We’re reminded again how important flexibility is when traveling in Congo.
All the police want money since they’re not paid well (if at all) by the government. So they expect to be paid by travelers, especially westerners.
When Dale and Fred got off the plane in the small airport the police took their passports and sent them walking through the bush to the Provincial Commissioner’s office (approximately 3 miles).
They were escorted by the police because they thought Dale was a businessman. The church officials arrived. They explained that Dale and Fred are volunteers helping to put in a water supply.
The Provincial Commissioner saw that Dale came from Tanzania and that he speaks Swahili. They had a conversation about home and people. The PC let them go and told them to have a good time. He returned their passports. They parted good friends. What a relief!
God is soooooo good. Even though Dale’s Swahili isn’t very good at all, God put all the right words in his mouth. Fred wasn’t spoken to at all and doesn’t know Swahili. God obviously had that PC from Tanzania in that location for a reason.
Dale said that he felt like Paul before King Agrippa. Only praise God, neither of these men were in chains.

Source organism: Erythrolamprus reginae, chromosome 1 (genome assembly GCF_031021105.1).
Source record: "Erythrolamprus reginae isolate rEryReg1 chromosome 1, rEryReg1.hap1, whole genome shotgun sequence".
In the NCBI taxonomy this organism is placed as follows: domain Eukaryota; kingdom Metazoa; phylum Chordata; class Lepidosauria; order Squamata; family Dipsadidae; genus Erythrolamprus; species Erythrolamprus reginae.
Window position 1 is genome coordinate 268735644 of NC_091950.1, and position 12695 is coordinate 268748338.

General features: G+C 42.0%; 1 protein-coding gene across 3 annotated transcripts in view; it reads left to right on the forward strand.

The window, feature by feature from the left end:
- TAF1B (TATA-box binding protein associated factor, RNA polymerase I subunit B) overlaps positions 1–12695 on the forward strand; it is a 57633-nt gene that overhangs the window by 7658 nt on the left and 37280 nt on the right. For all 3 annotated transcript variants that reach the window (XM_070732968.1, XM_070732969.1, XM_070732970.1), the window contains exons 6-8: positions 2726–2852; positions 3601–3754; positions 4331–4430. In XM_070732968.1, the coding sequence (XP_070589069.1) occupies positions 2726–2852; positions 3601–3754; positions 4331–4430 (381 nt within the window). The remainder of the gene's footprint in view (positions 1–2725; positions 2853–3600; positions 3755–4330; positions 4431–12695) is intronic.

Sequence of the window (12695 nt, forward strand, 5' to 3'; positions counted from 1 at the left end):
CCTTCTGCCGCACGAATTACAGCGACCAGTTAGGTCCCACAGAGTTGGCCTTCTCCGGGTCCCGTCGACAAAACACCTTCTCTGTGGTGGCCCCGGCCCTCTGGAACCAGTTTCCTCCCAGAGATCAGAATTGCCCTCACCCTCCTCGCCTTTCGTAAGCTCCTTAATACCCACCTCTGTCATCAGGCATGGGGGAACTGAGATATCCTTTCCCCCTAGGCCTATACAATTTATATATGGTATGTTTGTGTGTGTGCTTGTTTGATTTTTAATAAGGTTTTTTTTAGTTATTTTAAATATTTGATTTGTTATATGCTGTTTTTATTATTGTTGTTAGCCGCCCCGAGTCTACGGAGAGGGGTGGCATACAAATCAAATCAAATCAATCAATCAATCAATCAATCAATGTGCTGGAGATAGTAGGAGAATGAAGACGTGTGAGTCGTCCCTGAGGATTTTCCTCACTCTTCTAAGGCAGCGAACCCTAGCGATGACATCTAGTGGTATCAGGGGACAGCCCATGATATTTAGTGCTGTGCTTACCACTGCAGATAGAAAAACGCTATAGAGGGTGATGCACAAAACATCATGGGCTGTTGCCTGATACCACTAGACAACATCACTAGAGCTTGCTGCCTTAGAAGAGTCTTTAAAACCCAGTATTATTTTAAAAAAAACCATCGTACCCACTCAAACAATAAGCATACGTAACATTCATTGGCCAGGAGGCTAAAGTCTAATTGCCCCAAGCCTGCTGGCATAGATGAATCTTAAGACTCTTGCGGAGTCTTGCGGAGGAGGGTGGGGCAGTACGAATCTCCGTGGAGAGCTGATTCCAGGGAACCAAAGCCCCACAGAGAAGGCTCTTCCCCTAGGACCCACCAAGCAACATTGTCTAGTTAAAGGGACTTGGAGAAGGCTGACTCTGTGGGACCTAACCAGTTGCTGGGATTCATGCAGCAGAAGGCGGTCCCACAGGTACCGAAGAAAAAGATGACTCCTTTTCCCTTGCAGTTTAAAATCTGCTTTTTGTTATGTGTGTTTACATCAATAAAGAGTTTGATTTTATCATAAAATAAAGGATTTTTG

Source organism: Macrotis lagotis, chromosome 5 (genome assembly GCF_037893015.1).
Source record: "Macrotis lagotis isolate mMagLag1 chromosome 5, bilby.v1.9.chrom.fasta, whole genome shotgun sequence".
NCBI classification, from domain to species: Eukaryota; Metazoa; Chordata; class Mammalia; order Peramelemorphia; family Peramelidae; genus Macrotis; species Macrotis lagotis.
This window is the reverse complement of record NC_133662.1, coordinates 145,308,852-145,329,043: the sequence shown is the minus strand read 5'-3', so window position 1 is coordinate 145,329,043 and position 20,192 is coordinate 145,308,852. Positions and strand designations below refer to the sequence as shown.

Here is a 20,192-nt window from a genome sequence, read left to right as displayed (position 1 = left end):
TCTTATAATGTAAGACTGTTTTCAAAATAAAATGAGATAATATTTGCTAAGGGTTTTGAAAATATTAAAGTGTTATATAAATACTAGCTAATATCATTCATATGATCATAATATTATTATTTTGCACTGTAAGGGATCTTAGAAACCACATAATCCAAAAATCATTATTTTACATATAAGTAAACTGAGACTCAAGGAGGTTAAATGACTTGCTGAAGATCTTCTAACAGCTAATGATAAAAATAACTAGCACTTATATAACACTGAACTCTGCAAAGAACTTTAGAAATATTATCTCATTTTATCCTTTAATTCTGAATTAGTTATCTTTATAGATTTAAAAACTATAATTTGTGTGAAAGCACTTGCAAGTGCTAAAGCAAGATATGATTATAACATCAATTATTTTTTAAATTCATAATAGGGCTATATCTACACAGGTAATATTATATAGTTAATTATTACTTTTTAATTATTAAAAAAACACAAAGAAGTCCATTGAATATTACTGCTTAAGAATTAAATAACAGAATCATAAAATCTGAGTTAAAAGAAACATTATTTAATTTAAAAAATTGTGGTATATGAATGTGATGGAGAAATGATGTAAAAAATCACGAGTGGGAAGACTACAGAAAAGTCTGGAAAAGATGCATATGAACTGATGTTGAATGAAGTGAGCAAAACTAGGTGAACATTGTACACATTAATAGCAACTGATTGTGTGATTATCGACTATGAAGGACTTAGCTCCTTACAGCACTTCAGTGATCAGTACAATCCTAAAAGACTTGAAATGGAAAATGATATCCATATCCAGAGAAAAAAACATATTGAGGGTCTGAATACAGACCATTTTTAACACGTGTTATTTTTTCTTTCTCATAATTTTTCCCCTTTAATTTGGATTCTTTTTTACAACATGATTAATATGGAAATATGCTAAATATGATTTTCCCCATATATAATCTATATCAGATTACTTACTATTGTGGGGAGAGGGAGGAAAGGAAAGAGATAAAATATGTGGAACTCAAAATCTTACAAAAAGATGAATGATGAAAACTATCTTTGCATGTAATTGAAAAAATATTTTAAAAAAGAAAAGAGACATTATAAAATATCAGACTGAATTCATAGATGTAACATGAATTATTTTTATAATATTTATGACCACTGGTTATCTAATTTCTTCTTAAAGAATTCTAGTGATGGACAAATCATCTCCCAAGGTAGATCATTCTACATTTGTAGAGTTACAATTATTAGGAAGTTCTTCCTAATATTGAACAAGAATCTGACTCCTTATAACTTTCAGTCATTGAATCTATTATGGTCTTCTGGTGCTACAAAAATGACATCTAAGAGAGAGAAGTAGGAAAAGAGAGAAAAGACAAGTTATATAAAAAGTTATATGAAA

Dale and Fred made it to the village church conference center, home for the next 3 weeks for Dale. Fred will be staying longer. The village mamas made their food: Ugali ya muhogo and stew. Dale loves it.
They spent the evening sitting outside enjoying the sounds of village life. No traces of water underground yet.They’ll check other places.
In the meantime, enjoy the photos of the village welder. Have welder will travel–rather ingenious contraption–a homemade welder on a homemade cart.
This man makes his living traveling from place to place with his welder. As we’ve mentioned before, bicycles are extremely important in Congo. Here the welder is repairing someone’s bicycle.